OPRL labels simplify to Yes/No recycling advice

The On Pack Recycling Label is launching a new binary labelling system in the New Year to increase clarity for consumers

The move follows the UK Governments’ favoured approach in the Extended Producer Responsibility consultations and supports achievement of The UK Plastics Pact recycling target. The labels are modelled on consumer research insights, conducted as part of OPRL’s Labelling Rules review.

OPRL developed and approved the new labelling after consultation with a widely drawn industry Steering Group that included Robbie Staniforth, head of policy at Ecosurety. 

Ecosurety became the first compliance scheme to join OPRL in August 2018, enabling it to more effectively support members of both schemes.

Launching in January 2020

The new recycling rules will be launched in January 2020 and take account of UK recycling infrastructure’s ability to sort, process and find markets for packaging materials, as well as the availability of council collection services.

These changes also move the labelling scheme in line with ISO 14021 for self-declared environmental claims such as recyclability, matching OPRL’s PREP UK tool for packaging design.

OPRL new labelling

The new rules move the majority of packaging into a binary labelling system i.e. “Recycle” or “Don’t Recycle”. As now there are a small number of exceptions for packaging dependent on bring site or front of store collections. Responding to extensive consumer insight research the new labels are simpler with a clear call to action.

This differs from the previous three categories which told consumers how likely it is that their local authority will accept specific packaging materials for recycling: 

  • Widely recycled (75% or more of UK local authorities collect that type of packaging).
  • Check local recycling (between 20% and 75% of UK local authorities collect that type of packaging).
  • Not currently recycled (fewer than 20% of UK local authorities collect that type of packaging).

Robbie Staniforth commented "It was a pleasure to be on the working group charged with updating the rules. This marks excellent progress in the development of OPRL. The labelling system is vital to signpost consumers and indicate to packaging producers how modulated fees could work in an improved EPR regime."

Responding to consumer demands for clarity

Commenting on the move Jane Bevis, Chair of OPRL Ltd said  "This move towards a binary label reflects both our wish to respond to consumer demands for clarity and the maturation of the UK’s collections system towards greater consistency."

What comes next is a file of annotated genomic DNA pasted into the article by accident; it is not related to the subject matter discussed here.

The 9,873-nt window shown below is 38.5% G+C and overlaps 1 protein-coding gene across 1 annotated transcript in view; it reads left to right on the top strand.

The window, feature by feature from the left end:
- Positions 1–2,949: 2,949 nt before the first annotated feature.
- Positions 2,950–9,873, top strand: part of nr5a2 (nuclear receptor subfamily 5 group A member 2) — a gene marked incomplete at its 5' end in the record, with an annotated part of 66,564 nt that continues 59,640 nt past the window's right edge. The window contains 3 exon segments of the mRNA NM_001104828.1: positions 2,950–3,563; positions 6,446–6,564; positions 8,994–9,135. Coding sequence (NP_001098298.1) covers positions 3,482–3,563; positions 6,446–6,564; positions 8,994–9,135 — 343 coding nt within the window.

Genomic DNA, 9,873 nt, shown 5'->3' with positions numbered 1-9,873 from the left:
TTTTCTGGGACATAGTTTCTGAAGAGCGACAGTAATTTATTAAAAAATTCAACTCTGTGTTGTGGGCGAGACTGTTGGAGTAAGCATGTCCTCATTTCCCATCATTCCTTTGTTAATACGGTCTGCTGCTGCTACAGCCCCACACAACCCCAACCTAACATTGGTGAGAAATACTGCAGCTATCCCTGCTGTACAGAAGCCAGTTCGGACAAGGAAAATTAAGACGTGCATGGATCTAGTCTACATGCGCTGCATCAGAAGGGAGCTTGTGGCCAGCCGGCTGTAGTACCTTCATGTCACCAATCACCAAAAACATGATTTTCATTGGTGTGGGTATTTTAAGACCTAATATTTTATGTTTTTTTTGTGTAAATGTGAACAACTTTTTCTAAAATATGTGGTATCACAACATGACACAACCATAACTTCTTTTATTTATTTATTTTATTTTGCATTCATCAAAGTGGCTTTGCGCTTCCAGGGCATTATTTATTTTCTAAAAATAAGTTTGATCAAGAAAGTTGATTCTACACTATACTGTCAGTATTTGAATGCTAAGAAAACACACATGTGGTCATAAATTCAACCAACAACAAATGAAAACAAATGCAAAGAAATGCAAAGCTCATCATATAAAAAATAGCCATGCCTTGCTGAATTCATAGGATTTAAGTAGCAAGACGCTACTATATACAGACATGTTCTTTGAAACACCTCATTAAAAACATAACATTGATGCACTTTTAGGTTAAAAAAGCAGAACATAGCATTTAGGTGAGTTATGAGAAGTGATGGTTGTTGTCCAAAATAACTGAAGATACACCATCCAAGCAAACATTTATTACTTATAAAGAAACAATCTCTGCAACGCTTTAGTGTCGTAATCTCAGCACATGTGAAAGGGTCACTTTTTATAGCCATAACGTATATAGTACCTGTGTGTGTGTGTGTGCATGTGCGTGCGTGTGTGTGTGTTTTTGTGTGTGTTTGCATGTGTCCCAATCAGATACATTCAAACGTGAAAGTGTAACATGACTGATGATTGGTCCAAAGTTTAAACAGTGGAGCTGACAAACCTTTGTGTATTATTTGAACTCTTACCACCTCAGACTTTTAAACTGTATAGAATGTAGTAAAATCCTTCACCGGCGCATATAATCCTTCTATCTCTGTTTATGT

"Our research shows that while 84 percent of citizens check on-pack labels for recyclability, it’s a split-second glance for a Yes/No decision. Our new “Recycle” and “Don’t Recycle” labels will ensure more packaging gets into the recycling stream and will improve quality at the same time.  That’s essential if we are to deliver on targets like the Plastics Pact commitment to almost double recycling of plastic packaging by 2025.  As a key supporter of the Pact, with OPRL labelling widely used by many participating brands and retailers to activate recycling, we want our labels to drive a step change in behaviour."

"We’re excited to be launching the new rules and supporting tools for members once the Christmas rush is over.  This has been a tremendous collaboration between industry experts and materials bodies and will be a great leap forward."

A straightforward call to action

Peter Maddox, Director at WRAP commented "Clear labelling on packaging is crucial to encourage citizens to recycle more materials correctly, more often. So we wholeheartedly welcome this evolution of the successful OPRL system, which will give citizens a straightforward call to action over whether they can recycle an item or not. This is closely aligned with our ambition under The UK Plastics Pact (of which OPRL is a supporter) to meet a 70 percent recycling rate for plastic packaging and is a key milestone in our roadmap to achieving this by 2025."

"We are also pleased to see that the new system takes account of the entire recycling journey of a material, not just whether it is collected or not. This will help to ensure that packaging is designed for recyclability and maximise the opportunity for packaging to be recycled back into new packaging."

"OPRL are an important strategic partner for WRAP and we will continue to work closely with them as the roll out of this new system takes shape."

If you would like to find out more about how your organisation can benefit from the OPRL system of clear consumer information, please contact our team

Ben Luger

Marketing projects specialist

Ben joined the team at the beginning of 2015 and helps drive marketing communications and projects for Ecosurety, including project managing the launch of the Ecosurety Exploration Fund and website content development.

Written by Ben Luger Published 24/12/2019 Topics Packaging
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